ďWell, Johnny, let me ask you,Ē she said, pulling out giant cardboard replicas of coins. ďCan you tell me how much money Iím holding right now?Ē A pop quiz, you say? Well, I accept.

ďTwenty-eight cents, Ms. Moody,Ē I said, unflinching.

And that was that. She split the class up into two groups. She was in charge of one and me in charge of the other. Yep, thatís right. I practically taught those kids to read. In fact, I should have been on a teacherís salary at the age of six.

Wise beyond my years. True story. I know itís hard for you to believe, but I swear on my sweet motherís grave, thatís how it happened.

So you see, I donít see how anyone could ever question my intelligence. A child genius grows into an adult genius.

Iím probably getting ahead of myself here. Thatís just how my mind works. Iím already way beyond where regular folk are. Hell, I used to fail math class growing up because all Iíd ever write down were the answers. I wouldnít need to write down any of the work it took to get from the beginning to the end. Teachers thought I was cheating, so they failed me. So, you see, my mind is just so fantastical and people just donít understand what itís like to be plagued with such intelligence. Itís almost a handicap.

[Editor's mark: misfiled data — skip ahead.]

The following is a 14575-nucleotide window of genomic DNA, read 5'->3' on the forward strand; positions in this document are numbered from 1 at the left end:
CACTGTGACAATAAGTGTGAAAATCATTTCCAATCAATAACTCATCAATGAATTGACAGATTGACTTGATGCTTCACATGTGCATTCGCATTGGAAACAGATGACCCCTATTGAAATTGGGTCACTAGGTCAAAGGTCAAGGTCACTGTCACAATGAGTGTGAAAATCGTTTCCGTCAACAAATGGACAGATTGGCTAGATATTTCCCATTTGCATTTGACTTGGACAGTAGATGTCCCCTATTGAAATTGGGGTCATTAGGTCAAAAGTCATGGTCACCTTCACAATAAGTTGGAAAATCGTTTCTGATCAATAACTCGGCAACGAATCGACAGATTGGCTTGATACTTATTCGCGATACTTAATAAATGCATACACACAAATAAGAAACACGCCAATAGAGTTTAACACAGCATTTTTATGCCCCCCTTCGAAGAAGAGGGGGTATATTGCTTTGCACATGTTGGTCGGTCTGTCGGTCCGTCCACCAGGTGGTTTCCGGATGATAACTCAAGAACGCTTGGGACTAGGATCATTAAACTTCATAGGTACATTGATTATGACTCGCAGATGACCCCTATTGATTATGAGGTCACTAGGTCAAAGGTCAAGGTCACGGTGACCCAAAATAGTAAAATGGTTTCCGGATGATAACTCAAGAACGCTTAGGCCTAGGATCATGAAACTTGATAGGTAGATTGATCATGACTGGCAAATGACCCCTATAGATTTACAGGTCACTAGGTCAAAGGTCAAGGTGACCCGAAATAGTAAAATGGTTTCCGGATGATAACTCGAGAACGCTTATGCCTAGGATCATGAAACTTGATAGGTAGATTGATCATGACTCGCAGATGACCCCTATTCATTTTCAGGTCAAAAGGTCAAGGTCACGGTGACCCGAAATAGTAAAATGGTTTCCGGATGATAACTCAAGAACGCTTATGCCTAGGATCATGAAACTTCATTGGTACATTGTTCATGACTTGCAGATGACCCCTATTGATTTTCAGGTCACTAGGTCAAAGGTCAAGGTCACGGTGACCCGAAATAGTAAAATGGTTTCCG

But people didnít used to talk about intelligence, not like they do today. It wasnít always a life or death matter. Back before Darwin Law was passed, people could just go about their lives with not a care in the world. Life was life and death would eventually be death. Now, life is precious and death could come tomorrow. I guess the government finally found a way to make people thankful for their lives. You truly do have to live each day as if it were your last.